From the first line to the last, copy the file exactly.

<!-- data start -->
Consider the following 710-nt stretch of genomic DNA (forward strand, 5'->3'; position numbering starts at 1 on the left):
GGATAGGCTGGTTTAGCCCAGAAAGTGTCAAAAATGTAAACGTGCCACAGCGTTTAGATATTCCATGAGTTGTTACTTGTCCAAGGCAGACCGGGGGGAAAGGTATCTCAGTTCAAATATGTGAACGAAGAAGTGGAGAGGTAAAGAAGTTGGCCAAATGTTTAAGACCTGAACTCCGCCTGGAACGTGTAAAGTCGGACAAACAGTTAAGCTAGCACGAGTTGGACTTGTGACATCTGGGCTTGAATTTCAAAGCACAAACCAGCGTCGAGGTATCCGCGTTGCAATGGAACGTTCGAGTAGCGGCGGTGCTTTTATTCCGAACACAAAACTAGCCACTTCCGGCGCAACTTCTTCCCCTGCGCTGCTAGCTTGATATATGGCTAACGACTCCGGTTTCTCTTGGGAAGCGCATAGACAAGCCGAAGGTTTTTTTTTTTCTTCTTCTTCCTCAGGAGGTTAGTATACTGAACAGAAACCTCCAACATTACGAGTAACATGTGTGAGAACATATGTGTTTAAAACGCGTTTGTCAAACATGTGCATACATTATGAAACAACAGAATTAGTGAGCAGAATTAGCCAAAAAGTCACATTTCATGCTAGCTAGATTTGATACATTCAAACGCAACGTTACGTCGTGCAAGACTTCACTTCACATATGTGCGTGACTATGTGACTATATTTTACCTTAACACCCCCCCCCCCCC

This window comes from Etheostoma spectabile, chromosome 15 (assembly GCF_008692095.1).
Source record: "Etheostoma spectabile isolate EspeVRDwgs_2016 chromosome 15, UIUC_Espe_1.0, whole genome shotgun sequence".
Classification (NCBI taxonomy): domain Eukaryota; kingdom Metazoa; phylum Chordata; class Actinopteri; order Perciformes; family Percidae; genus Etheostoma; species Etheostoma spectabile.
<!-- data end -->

Consider the following 710-nt stretch of genomic DNA (forward strand, 5'->3'; position numbering starts at 1 on the left):
GGATAGGCTGGTTTAGCCCAGAAAGTGTCAAAAATGTAAACGTGCCACAGCGTTTAGATATTCCATGAGTTGTTACTTGTCCAAGGCAGACCGGGGGGAAAGGTATCTCAGTTCAAATATGTGAACGAAGAAGTGGAGAGGTAAAGAAGTTGGCCAAATGTTTAAGACCTGAACTCCGCCTGGAACGTGTAAAGTCGGACAAACAGTTAAGCTAGCACGAGTTGGACTTGTGACATCTGGGCTTGAATTTCAAAGCACAAACCAGCGTCGAGGTATCCGCGTTGCAATGGAACGTTCGAGTAGCGGCGGTGCTTTTATTCCGAACACAAAACTAGCCACTTCCGGCGCAACTTCTTCCCCTGCGCTGCTAGCTTGATATATGGCTAACGACTCCGGTTTCTCTTGGGAAGCGCATAGACAAGCCGAAGGTTTTTTTTTTTCTTCTTCTTCCTCAGGAGGTTAGTATACTGAACAGAAACCTCCAACATTACGAGTAACATGTGTGAGAACATATGTGTTTAAAACGCGTTTGTCAAACATGTGCATACATTATGAAACAACAGAATTAGTGAGCAGAATTAGCCAAAAAGTCACATTTCATGCTAGCTAGATTTGATACATTCAAACGCAACGTTACGTCGTGCAAGACTTCACTTCACATATGTGCGTGACTATGTGACTATATTTTACCTTAACACCCCCCCCCCCCC

This window comes from Etheostoma spectabile, chromosome 15 (assembly GCF_008692095.1).
Source record: "Etheostoma spectabile isolate EspeVRDwgs_2016 chromosome 15, UIUC_Espe_1.0, whole genome shotgun sequence".
Classification (NCBI taxonomy): domain Eukaryota; kingdom Metazoa; phylum Chordata; class Actinopteri; order Perciformes; family Percidae; genus Etheostoma; species Etheostoma spectabile.